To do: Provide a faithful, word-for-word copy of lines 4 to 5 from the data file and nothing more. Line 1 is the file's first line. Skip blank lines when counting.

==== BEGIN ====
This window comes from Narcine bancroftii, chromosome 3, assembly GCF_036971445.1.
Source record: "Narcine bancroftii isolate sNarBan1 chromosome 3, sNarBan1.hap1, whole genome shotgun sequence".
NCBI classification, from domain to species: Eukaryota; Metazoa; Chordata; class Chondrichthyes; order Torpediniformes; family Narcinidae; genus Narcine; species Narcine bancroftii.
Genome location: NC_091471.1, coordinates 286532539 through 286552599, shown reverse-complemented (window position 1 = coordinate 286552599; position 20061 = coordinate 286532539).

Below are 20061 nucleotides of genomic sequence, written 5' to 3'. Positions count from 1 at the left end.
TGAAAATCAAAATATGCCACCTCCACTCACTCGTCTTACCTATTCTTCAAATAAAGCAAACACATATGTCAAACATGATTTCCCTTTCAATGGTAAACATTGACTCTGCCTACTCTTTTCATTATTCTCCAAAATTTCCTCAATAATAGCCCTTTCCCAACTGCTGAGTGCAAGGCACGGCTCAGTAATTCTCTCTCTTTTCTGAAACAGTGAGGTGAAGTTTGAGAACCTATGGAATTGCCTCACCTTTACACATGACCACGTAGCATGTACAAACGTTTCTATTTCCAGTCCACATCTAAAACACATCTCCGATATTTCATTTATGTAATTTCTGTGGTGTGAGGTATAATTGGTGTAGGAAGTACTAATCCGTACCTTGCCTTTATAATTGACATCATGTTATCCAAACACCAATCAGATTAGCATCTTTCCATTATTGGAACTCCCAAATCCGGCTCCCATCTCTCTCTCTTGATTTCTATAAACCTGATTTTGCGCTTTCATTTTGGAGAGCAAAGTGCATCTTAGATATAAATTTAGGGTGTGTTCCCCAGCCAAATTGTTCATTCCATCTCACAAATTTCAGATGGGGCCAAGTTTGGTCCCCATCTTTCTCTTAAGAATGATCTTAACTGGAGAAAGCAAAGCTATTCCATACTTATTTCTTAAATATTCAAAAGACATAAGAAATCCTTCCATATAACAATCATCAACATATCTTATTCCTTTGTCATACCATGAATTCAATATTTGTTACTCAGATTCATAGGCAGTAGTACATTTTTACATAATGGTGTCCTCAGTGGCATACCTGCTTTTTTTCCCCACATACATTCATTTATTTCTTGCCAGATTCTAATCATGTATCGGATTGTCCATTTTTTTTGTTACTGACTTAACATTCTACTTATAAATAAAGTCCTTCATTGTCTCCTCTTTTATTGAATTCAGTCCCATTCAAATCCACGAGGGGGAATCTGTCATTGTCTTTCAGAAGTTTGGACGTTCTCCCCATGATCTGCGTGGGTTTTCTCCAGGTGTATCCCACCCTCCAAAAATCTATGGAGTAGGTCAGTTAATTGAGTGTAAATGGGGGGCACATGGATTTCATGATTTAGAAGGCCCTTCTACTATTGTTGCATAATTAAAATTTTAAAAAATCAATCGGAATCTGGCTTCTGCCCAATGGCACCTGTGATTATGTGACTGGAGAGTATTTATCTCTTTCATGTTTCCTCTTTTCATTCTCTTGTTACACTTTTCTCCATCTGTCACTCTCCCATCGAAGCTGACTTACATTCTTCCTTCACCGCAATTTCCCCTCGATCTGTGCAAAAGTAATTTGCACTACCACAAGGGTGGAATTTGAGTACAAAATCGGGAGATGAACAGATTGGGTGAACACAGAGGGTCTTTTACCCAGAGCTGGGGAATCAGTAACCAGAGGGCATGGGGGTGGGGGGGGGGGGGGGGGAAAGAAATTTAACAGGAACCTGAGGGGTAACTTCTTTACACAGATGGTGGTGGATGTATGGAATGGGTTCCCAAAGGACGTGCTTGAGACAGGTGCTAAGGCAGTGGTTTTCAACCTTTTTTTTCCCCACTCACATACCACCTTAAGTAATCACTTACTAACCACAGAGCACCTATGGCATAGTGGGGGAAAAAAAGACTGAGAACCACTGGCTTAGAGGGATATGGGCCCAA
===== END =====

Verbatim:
Genome location: NC_091471.1, coordinates 286532539 through 286552599, shown reverse-complemented (window position 1 = coordinate 286552599; position 20061 = coordinate 286532539).

Below are 20061 nucleotides of genomic sequence, written 5' to 3'. Positions count from 1 at the left end.